Growing up in the 50s and 60s, roasts were a common dinner selection for most moms. They certainly were easy. All you had to do was throw them in the oven and not think about them for a few hours. Well, at least that’s how my mom cooked a roast. Oh yes, she’d throw some wine in the pan, and maybe an onion or a cut up carrot, but that roast never saw the light of day until it was cooked…..and cooked….and cooked. This isn’t Sunday gravy, mom! It doesn’t get better the longer you cook it! I never saw a meat thermometer in her kitchen until well into the 80s. Oh yes, I bought it for her. I am just about positive that she never used it.
I can still see that slice of eye round, dark grey as the night, staring right back at me from my dinner plate, defying me to try to cut it. At least when I ate dinner at my friends’ houses, they put something called “gravy” on it. This brown gravy sure was nothing like our gravy, but it certainly helped give this dry meat some flavor. As I’m writing this, I’m starting to wonder if the meat thermometer was even invented in the 1950s. Let me Google it and get right back to you…..
Sorry about that. So it appears that all meat was served cooked to death ( for health reasons) until the early 1930s, when the thermometer was introduced, as well as serving meat rare. I guess we were a little behind the times. There was one saving grace, however. We very rarely had roasts for dinner. Until the veal roast made it’s way into her repertoire. When she made this on Sundays or a holiday (EVERY Holiday) for our large extended family, it was always delicious. But when she made a smaller veal roast for us during the week, it was awful. As you will see from her very tattered and over-used original recipe, she would cook a 6 pound veal roast for 2 ½ hrs. Perfect! However, when she cooked a 3 pound veal roast, she also cooked it for 2 ½ hours! Herein lied the problem. All roasts, no matter what size, were cooked for over 2 hours! How do I know this to be true? Well if you look at my typewritten recipe card (this is what young brides did in the early 1970s) for veal roast, which I copied verbatim from my mother, there is no roast size. We just cook that roast for 2 ½ hours, no matter what the size! And I did for many years, always with disastrous results. Until one Sunday in 1981, I came across a recipe for a veal roast in The New York Times Magazine. (Just to be clear and unpretentious, I had a four year old daughter and a one year old son at this time so I really only scoured The Times for recipes. As I’ve said before, I’m a recipe junky.) And this recipe by Craig Claiborne and Pierre Franey (two masters) was a winner. When the air gets nippy in the Fall, and I start to gear up with winter recipes (many roasts among them…..not from my mother), I always pull this one out to the delight of all. I add a little more tomatoes than their recipe calls for so that I have a rich, delicious sauce to put over egg noodles or fettuccine. This makes for a wonderful side dish. Mr. Claiborne and Mr. Franey may have given this recipe a fancy French name ( which I can’t even make out anymore due to the age and overuse of this recipe), but honestly, when you bite into this succulent meat with the noodles (or fettuccine) dripping in this lovely, reddish sauce, you will think of Bolognese sauce (you can find that recipe in the archives as well). Now that’s what I call a roast with gravy.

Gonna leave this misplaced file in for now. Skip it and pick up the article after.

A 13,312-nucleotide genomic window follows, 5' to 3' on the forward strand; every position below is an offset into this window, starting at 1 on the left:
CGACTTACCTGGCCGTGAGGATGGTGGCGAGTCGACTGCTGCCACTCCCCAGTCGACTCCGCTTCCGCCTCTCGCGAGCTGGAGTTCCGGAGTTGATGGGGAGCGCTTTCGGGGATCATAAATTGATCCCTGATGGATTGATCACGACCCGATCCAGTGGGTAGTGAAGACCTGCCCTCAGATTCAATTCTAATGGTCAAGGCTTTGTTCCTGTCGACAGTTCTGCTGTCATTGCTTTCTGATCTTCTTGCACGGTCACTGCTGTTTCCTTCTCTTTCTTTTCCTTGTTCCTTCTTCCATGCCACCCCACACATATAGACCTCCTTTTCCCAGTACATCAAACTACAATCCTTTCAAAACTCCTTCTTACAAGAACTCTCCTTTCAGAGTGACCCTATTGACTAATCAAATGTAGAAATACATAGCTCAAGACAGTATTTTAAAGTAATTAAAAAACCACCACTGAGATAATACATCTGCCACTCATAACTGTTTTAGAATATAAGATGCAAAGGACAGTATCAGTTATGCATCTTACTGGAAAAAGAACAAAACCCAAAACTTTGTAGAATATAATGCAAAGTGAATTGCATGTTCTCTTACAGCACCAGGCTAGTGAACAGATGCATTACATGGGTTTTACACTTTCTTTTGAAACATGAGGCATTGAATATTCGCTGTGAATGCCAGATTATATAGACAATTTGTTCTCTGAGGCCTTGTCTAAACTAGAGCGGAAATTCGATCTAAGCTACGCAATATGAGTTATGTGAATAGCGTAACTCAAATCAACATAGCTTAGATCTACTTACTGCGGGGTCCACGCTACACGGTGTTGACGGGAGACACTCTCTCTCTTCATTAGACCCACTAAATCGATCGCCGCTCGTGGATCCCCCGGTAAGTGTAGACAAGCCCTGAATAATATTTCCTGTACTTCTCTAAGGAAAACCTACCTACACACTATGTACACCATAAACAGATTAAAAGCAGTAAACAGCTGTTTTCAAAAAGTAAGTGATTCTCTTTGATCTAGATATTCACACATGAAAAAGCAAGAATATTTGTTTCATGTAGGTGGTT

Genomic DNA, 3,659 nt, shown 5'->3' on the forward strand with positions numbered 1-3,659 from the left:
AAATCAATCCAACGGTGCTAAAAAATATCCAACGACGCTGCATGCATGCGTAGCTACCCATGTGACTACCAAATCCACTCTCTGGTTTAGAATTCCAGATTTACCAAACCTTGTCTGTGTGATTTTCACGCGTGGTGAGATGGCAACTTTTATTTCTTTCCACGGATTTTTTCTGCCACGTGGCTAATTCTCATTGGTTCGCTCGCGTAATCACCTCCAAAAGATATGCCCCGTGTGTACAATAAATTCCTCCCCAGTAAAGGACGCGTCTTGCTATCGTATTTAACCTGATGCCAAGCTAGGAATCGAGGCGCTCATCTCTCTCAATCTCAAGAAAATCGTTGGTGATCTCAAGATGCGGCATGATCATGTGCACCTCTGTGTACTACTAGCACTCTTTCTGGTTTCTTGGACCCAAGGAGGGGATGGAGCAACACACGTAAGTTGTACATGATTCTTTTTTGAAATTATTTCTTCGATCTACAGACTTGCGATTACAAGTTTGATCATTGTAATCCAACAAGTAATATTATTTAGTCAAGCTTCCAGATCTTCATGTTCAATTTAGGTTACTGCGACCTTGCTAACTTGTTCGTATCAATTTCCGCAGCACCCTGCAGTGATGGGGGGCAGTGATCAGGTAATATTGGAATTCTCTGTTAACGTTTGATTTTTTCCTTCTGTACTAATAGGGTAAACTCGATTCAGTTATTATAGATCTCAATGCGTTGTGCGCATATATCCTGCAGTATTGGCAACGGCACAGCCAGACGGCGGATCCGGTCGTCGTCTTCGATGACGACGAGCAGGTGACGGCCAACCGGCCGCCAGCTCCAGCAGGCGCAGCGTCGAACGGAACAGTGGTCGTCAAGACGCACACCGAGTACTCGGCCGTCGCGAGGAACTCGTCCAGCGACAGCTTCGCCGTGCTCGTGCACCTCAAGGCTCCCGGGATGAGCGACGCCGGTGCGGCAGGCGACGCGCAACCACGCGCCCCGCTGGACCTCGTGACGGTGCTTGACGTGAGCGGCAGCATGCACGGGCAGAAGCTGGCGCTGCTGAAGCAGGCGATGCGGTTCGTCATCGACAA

RECIPE: four to six servings
1 two-and-one-half pound tied veal roast
Salt ( I use Kosher) and freshly ground pepper
2 TBSP butter (add more if needed during browning)
¾ to 1 cup finely cubed carrots
¾ cup finely diced onion
1 whole garlic clove, peeled ( I mince it)
2 to 4 sprigs fresh rosemary or 2 tsp. dry
½ cup of dry white wine.
1 cup ( I use almost 2 cups) diced canned Italian plum tomatoes ( or squished).
2 sprigs fresh parsley, optional
- Sprinkle the veal with salt and pepper to taste.
- Heat the butter in a heavy casserole in which the veal fits snugly, but without crowding. Add the veal and brown it on all sides over moderate heat, about 10 or 15 minutes, turning often.
- Add the carrots, onion, garlic and rosemary. Stir the vegetables around in the bottom. Add the wine, tomatoes and parsley. Cover and let cook over low heat about one and one-quarter hours. Turn the meat.
- Uncover and cook about another 15 minutes.